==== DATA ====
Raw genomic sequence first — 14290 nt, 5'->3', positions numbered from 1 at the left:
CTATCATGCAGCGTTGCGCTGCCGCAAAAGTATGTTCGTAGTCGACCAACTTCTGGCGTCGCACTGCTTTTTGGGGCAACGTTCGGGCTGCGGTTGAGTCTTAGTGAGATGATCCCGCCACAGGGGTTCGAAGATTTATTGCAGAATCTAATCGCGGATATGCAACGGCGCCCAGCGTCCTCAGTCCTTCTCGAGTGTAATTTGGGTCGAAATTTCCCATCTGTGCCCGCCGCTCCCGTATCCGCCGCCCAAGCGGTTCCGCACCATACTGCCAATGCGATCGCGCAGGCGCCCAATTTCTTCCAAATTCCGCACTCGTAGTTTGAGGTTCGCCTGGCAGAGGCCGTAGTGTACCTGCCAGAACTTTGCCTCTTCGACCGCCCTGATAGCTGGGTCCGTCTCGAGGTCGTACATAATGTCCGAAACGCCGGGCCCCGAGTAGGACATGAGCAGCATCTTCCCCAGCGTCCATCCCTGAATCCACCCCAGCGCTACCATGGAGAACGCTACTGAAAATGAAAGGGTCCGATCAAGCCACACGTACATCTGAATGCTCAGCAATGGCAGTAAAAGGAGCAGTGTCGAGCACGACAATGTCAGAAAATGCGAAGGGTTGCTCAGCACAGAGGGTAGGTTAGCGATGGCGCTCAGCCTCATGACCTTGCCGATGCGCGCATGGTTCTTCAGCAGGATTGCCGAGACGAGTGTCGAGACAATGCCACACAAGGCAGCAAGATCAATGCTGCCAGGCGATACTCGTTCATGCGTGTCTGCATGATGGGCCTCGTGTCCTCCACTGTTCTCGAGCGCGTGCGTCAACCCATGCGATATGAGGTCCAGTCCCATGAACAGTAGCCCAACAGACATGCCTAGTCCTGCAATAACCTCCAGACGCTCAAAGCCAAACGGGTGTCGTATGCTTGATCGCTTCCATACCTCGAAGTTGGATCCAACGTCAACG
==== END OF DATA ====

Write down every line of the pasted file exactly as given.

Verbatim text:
Raw genomic sequence first — 14290 nt, 5'->3', positions numbered from 1 at the left:
CTATCATGCAGCGTTGCGCTGCCGCAAAAGTATGTTCGTAGTCGACCAACTTCTGGCGTCGCACTGCTTTTTGGGGCAACGTTCGGGCTGCGGTTGAGTCTTAGTGAGATGATCCCGCCACAGGGGTTCGAAGATTTATTGCAGAATCTAATCGCGGATATGCAACGGCGCCCAGCGTCCTCAGTCCTTCTCGAGTGTAATTTGGGTCGAAATTTCCCATCTGTGCCCGCCGCTCCCGTATCCGCCGCCCAAGCGGTTCCGCACCATACTGCCAATGCGATCGCGCAGGCGCCCAATTTCTTCCAAATTCCGCACTCGTAGTTTGAGGTTCGCCTGGCAGAGGCCGTAGTGTACCTGCCAGAACTTTGCCTCTTCGACCGCCCTGATAGCTGGGTCCGTCTCGAGGTCGTACATAATGTCCGAAACGCCGGGCCCCGAGTAGGACATGAGCAGCATCTTCCCCAGCGTCCATCCCTGAATCCACCCCAGCGCTACCATGGAGAACGCTACTGAAAATGAAAGGGTCCGATCAAGCCACACGTACATCTGAATGCTCAGCAATGGCAGTAAAAGGAGCAGTGTCGAGCACGACAATGTCAGAAAATGCGAAGGGTTGCTCAGCACAGAGGGTAGGTTAGCGATGGCGCTCAGCCTCATGACCTTGCCGATGCGCGCATGGTTCTTCAGCAGGATTGCCGAGACGAGTGTCGAGACAATGCCACACAAGGCAGCAAGATCAATGCTGCCAGGCGATACTCGTTCATGCGTGTCTGCATGATGGGCCTCGTGTCCTCCACTGTTCTCGAGCGCGTGCGTCAACCCATGCGATATGAGGTCCAGTCCCATGAACAGTAGCCCAACAGACATGCCTAGTCCTGCAATAACCTCCAGACGCTCAAAGCCAAACGGGTGTCGTATGCTTGATCGCTTCCATACCTCGAAGTTGGATCCAACGTCAACG